Honda Motor's US sales fall last month was similar to the 35% drop seen in December, and it would take several months to bring inventory down to sound levels, chief financial officer Yoichi Hojo has said.

He told Reuters the automaker planed to operate its factories in North America, Japan and Asia (except China) at just 60% of capacity in its final fiscal January-March quarter to reduce excessive stocks, as sales continued to slide.

As sales showed no sign of recovering, low production levels would continue throughout the April-June quarter, Hojo said in an interview.

"Sales performance in January was similar to December [in the United States]," he said, declining to give a specific figure ahead of the official announcement tomorrow (3 February).

Honda had about 100 days' worth of inventory in the US now, compared with ideal levels of 50-60 days, Hojo told the news agency.

He said the funding situation there, Honda's biggest market, had improved "ever so slightly", making more loans available to customers.

Hojo said the US finance unit launched asset-backed securities (ABS) of US$300m at the end of December and another $1bn in January. "We weren't able to issue any (ABS) from June until December," he said. "It's still tough, but there are signs that the Federal Reserve Bank's [easing] policy is working a bit."

Honda on Friday slashed its profit forecasts for the fiscal year ending 31 March, projecting a JPY330bn yen (US$3.7bn) operating loss in the January-March fourth quarter.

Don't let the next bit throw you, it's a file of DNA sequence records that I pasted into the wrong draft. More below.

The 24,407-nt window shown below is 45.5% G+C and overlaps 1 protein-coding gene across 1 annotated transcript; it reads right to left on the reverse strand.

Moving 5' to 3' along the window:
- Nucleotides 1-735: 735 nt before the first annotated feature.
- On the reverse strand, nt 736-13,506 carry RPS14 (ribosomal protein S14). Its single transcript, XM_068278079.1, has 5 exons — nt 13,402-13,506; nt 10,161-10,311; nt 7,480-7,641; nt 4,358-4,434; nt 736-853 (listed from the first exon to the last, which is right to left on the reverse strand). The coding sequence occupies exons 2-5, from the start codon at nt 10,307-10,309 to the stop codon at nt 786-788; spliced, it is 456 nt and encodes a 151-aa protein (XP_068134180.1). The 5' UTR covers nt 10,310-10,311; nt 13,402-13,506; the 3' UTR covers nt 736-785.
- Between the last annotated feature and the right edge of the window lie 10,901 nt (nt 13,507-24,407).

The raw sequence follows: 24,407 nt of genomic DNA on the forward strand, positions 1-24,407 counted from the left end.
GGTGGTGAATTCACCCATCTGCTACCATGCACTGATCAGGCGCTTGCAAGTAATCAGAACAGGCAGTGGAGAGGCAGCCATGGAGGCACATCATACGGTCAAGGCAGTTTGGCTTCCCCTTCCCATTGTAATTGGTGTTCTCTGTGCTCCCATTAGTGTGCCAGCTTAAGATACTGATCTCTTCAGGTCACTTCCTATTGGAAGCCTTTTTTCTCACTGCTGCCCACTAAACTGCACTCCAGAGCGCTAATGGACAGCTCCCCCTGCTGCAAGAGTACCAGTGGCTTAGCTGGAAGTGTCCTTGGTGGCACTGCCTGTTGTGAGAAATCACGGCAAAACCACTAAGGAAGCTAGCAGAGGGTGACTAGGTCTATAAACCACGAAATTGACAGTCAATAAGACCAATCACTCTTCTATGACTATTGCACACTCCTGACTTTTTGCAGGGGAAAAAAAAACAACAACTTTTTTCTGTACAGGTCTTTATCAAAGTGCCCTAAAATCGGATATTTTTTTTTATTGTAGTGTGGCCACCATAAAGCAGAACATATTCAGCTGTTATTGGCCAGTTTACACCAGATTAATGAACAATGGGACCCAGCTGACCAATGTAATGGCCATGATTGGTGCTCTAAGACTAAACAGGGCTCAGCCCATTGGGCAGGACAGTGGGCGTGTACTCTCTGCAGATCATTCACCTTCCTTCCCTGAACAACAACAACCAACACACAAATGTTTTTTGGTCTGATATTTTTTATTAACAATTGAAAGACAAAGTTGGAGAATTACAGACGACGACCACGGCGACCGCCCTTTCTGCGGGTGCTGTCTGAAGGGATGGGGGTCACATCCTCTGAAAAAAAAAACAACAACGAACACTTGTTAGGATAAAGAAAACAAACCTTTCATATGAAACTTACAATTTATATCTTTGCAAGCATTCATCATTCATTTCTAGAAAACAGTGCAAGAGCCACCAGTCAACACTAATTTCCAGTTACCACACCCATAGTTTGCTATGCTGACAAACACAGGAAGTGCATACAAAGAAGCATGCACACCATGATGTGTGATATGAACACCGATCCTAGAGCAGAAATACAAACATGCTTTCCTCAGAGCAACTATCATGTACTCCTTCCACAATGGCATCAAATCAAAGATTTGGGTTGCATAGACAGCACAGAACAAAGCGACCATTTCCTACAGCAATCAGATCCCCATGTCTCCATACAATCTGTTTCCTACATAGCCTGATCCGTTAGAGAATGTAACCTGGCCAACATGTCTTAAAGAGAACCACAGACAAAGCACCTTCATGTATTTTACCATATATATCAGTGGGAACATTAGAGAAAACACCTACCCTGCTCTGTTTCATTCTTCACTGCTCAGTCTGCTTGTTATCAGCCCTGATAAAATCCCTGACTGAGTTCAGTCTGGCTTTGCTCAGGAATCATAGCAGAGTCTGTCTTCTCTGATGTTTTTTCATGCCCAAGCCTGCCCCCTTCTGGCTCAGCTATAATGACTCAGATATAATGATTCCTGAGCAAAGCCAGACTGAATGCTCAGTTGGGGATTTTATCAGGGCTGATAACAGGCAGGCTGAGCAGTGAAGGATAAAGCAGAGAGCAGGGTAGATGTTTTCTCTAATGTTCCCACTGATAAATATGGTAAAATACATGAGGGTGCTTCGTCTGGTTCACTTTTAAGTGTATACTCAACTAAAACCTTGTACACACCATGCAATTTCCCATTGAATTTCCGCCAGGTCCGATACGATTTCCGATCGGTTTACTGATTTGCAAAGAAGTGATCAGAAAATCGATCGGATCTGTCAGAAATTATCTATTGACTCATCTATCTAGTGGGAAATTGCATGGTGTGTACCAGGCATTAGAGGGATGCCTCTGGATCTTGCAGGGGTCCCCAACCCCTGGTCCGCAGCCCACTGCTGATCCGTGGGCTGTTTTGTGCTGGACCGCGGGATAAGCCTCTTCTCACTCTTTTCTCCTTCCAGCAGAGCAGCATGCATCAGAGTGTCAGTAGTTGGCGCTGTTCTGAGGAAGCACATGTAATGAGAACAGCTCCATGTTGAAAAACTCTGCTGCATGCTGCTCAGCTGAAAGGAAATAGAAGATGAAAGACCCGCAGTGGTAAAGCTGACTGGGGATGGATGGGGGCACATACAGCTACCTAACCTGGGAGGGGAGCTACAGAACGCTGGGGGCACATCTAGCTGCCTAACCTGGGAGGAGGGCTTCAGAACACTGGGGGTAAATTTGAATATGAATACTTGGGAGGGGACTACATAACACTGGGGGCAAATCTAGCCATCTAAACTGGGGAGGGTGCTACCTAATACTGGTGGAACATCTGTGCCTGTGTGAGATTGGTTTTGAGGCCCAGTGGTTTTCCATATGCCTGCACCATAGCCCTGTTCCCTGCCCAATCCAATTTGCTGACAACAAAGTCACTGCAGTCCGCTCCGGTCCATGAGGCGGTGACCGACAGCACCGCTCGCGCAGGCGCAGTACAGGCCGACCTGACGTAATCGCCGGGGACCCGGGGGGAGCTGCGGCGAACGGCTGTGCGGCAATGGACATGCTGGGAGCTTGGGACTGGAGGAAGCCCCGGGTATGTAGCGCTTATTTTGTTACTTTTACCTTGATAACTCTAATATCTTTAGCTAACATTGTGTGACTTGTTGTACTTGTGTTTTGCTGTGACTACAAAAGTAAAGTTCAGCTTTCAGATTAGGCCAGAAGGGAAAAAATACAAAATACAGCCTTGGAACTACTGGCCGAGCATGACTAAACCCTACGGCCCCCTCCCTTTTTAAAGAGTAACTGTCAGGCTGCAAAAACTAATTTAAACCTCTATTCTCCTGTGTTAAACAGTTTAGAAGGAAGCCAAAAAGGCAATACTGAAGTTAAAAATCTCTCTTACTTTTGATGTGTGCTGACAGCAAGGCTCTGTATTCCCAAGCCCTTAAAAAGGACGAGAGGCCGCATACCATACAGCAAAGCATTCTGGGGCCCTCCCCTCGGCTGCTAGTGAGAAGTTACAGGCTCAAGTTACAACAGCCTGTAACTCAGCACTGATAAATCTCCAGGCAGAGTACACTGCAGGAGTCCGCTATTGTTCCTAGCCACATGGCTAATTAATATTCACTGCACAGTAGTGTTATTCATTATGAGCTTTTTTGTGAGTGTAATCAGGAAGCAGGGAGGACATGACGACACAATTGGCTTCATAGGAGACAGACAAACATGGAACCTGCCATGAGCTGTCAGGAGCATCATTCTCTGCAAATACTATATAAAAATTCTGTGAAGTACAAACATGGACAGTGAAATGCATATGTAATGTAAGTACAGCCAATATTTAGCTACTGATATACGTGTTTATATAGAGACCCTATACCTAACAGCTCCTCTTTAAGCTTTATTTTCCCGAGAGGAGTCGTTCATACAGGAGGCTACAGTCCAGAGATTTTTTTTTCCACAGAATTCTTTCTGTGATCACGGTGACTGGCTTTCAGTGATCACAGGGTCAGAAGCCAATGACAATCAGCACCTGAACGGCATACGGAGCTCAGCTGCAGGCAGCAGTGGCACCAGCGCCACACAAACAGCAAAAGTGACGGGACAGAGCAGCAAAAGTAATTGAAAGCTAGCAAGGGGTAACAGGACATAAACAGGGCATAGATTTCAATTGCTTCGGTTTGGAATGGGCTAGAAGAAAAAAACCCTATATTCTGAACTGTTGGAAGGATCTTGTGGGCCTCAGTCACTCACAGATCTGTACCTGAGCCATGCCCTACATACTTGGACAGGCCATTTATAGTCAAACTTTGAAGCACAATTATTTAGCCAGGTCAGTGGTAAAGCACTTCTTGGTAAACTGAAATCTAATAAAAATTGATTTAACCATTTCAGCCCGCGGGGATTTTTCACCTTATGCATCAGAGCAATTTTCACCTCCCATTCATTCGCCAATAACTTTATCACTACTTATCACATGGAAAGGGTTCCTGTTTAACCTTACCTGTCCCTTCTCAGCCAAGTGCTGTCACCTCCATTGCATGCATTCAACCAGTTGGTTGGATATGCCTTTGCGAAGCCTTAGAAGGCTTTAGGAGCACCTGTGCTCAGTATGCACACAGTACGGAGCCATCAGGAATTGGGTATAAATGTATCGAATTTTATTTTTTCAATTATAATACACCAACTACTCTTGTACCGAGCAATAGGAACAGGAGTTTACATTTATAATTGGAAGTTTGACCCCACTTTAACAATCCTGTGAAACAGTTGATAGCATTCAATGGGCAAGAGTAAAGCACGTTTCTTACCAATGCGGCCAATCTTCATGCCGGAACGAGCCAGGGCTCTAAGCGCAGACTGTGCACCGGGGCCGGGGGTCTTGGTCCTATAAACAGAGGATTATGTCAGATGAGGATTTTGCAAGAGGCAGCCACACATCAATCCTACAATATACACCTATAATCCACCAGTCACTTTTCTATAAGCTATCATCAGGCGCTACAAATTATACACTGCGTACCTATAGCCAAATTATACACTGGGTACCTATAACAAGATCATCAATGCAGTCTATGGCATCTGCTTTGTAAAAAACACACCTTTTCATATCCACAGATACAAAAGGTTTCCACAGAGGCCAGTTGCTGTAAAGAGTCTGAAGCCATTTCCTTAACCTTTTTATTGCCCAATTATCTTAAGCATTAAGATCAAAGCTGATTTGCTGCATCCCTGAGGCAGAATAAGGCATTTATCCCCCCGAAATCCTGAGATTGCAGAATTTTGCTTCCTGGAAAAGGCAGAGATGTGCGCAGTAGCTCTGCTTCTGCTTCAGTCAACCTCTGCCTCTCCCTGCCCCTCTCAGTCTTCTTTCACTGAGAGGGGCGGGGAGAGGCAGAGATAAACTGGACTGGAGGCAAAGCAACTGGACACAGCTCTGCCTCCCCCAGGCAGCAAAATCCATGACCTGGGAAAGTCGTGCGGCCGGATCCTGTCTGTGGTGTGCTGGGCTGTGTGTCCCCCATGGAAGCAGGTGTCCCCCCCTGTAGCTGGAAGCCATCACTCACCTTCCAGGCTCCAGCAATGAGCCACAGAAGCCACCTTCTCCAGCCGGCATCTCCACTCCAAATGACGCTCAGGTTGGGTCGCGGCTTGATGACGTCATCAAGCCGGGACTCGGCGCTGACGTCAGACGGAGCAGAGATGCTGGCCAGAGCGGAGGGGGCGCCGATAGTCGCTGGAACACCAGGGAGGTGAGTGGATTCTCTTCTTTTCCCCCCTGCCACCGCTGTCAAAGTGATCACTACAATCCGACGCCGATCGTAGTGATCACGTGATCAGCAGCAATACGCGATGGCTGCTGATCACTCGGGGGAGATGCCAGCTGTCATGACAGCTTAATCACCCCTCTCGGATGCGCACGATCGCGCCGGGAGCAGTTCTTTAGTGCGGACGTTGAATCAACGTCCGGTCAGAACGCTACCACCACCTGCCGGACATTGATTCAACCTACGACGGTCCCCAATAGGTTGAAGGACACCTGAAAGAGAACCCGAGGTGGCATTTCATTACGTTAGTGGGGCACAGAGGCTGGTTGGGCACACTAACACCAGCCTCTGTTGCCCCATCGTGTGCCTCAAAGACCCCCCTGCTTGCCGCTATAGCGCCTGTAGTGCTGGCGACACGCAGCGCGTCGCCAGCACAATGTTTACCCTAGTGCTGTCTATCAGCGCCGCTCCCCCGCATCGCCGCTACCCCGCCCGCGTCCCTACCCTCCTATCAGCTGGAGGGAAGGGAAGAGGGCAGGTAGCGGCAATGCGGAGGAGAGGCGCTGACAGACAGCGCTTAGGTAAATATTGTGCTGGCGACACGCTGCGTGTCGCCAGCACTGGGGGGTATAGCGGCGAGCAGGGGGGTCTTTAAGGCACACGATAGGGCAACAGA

Reuters noted that Honda was among the few Japanese automakers expected to escape an annual loss, thanks to its profitable motorcycle division that has held up better than the car side.

Hojo said securing a profit in the next business year would be "quite difficult" if the dollar stayed below JPY90 and added the automaker was doing everything it could to reduce short-term costs.

"With currencies, all we can do is to try to limit exports from Japan and increase local production overseas," he said. "But that can't be done right away."

Honda has never posted a loss in its history, even when the dollar touched a record low of just below JPY80 in 1995, the report noted.

Hojo told Reuters the dollar had averaged around JPY100 that year - the same level it is assuming for this year - and that making money on a far stronger yen would be tough.

Honda hopes, in the short term, to cut fixed costs mainly through reductions in wages/salaries and staff numbers, Hojo said. It cut directors' monthly salaries 10% last month and said today it would cut management salaries about 5% from this month.

Honda has secured voluntary retirement from 1,000 workers, or a fifth of the [4,700-strong] workforce, Hojo said.

A spokesman for Honda (UK) Manufacturing, whose factory closed last Friday for four months until the end of May, confirmed the number to just-auto, adding the programme, referred to internally as the 'associate release programme' was now closed.

Other measures to reduce labour costs are being considered through negotiations with unions, Hojo told Reuters.

Further out, Honda would try to cut costs by building vehicles more efficiently and cheaply, Hojo said.

One such strategy would be to produce most of the parts for its high-volume, 100-125cc commuter bikes in just three countries and ship them to assembly sites around the world such as those in Brazil, China, India, Thailand, Japan.